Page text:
Tuesday, 14 February 2017

The Latte Equation

A favourite of frugality and finance bloggers is the Latte Equation. You can't throw a stone without hitting it, whether it's people saying to ignore the Latte Equation and focus on the big savings, or people talking about whether that $4 a day savings is the basis of a good financial habit, everyone has an opinion. Here's some of my favourite ways to calculate the Latte Equation.



The basic theory

A latte is roughly $4 a day, depending on where you shop. This is a short term happiness boost that is a massive financial drain and represents frivolous spending that could be wisely redirected. That's the absolute basic theory.

Paying down debt

Imagine you spent that $4 a day on your mortgage instead of on a latte. Assuming you only buy coffee on work days, $4 a day, 5 days a week then you are spending $20 a week on the Latte Equation. If you instead throw that $20 at a $300k, 30 year mortgage with a 4.5% interest rate, you can knock 3 years off the repayments. Even more impressive, you save $30,000 on repayments.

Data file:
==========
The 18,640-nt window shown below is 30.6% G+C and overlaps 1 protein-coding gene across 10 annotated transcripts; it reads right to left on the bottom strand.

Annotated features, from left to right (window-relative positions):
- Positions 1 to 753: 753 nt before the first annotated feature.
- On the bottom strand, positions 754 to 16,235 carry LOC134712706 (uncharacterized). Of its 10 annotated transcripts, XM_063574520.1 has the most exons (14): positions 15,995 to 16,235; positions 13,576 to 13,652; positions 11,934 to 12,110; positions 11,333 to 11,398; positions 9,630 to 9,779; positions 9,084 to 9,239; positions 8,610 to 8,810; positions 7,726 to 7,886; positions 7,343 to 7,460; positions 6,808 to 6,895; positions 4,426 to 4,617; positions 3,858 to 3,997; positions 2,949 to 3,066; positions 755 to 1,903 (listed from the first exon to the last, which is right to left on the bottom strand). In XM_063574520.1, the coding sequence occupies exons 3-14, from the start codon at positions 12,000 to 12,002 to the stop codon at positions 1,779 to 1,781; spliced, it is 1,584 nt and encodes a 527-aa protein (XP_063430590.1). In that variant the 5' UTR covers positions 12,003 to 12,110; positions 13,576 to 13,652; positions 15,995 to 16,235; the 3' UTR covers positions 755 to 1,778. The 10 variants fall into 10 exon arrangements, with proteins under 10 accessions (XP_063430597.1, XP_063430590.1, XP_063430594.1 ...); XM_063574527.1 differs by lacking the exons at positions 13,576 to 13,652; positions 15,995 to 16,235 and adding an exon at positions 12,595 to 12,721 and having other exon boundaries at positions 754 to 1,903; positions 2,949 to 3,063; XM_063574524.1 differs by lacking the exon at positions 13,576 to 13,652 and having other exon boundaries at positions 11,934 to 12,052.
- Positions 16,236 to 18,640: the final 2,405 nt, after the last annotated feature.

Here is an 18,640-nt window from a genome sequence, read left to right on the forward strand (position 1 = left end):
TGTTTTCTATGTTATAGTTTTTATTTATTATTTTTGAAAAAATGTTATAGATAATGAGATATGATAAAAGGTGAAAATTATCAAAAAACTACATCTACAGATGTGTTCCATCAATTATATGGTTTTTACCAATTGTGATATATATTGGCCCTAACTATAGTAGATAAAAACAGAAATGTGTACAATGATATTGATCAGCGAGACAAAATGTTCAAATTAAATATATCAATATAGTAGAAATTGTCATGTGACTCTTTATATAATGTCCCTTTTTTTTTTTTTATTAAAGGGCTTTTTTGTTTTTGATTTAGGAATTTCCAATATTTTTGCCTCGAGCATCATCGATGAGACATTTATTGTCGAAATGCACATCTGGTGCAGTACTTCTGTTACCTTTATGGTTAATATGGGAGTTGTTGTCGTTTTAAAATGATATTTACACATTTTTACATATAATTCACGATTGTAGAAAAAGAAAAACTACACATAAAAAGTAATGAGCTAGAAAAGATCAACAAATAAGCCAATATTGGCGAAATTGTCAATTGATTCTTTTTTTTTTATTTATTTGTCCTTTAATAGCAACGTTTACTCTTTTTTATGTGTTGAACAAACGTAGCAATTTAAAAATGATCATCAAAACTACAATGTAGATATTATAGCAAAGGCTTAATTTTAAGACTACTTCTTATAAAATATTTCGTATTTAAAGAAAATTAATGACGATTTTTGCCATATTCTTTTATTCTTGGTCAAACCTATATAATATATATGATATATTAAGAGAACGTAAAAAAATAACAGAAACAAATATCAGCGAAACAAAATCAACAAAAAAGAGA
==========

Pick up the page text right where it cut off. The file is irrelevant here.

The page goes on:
Even better (or worse), imagine you have $2,500 in credit card debt. Making minimum repayments this would take twenty-two years to pay off, and cost you $7,600!!! But throw the $20 a week from the Latte Equation at this debt and it will only take you 3 years and $3,243. 

Coffee? Or massive debt reduction?

Investing for the future